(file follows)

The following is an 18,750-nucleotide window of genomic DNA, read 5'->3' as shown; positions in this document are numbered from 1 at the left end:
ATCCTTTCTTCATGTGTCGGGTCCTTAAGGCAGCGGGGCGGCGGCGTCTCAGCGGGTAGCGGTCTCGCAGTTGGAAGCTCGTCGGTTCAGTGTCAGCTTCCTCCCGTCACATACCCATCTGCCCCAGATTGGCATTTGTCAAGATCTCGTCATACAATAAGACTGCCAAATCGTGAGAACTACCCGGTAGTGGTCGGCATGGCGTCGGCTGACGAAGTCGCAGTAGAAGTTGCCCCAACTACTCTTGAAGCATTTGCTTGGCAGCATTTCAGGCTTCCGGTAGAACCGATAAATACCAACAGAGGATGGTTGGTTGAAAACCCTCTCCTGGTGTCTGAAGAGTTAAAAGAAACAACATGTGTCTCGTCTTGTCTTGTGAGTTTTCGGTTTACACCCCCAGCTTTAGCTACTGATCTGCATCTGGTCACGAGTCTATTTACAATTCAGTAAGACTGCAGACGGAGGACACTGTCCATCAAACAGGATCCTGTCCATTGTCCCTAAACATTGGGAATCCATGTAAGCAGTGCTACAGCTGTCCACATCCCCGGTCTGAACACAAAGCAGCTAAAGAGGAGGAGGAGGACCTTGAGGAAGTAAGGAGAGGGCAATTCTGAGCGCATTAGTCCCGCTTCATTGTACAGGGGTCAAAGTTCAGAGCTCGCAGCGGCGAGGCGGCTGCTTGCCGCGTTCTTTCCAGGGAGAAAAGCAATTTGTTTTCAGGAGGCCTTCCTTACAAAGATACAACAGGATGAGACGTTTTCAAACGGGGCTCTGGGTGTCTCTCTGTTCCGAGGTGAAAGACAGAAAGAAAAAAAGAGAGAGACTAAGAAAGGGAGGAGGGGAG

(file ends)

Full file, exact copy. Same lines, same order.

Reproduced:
The following is an 18,750-nucleotide window of genomic DNA, read 5'->3' as shown; positions in this document are numbered from 1 at the left end:
ATCCTTTCTTCATGTGTCGGGTCCTTAAGGCAGCGGGGCGGCGGCGTCTCAGCGGGTAGCGGTCTCGCAGTTGGAAGCTCGTCGGTTCAGTGTCAGCTTCCTCCCGTCACATACCCATCTGCCCCAGATTGGCATTTGTCAAGATCTCGTCATACAATAAGACTGCCAAATCGTGAGAACTACCCGGTAGTGGTCGGCATGGCGTCGGCTGACGAAGTCGCAGTAGAAGTTGCCCCAACTACTCTTGAAGCATTTGCTTGGCAGCATTTCAGGCTTCCGGTAGAACCGATAAATACCAACAGAGGATGGTTGGTTGAAAACCCTCTCCTGGTGTCTGAAGAGTTAAAAGAAACAACATGTGTCTCGTCTTGTCTTGTGAGTTTTCGGTTTACACCCCCAGCTTTAGCTACTGATCTGCATCTGGTCACGAGTCTATTTACAATTCAGTAAGACTGCAGACGGAGGACACTGTCCATCAAACAGGATCCTGTCCATTGTCCCTAAACATTGGGAATCCATGTAAGCAGTGCTACAGCTGTCCACATCCCCGGTCTGAACACAAAGCAGCTAAAGAGGAGGAGGAGGACCTTGAGGAAGTAAGGAGAGGGCAATTCTGAGCGCATTAGTCCCGCTTCATTGTACAGGGGTCAAAGTTCAGAGCTCGCAGCGGCGAGGCGGCTGCTTGCCGCGTTCTTTCCAGGGAGAAAAGCAATTTGTTTTCAGGAGGCCTTCCTTACAAAGATACAACAGGATGAGACGTTTTCAAACGGGGCTCTGGGTGTCTCTCTGTTCCGAGGTGAAAGACAGAAAGAAAAAAAGAGAGAGACTAAGAAAGGGAGGAGGGGAG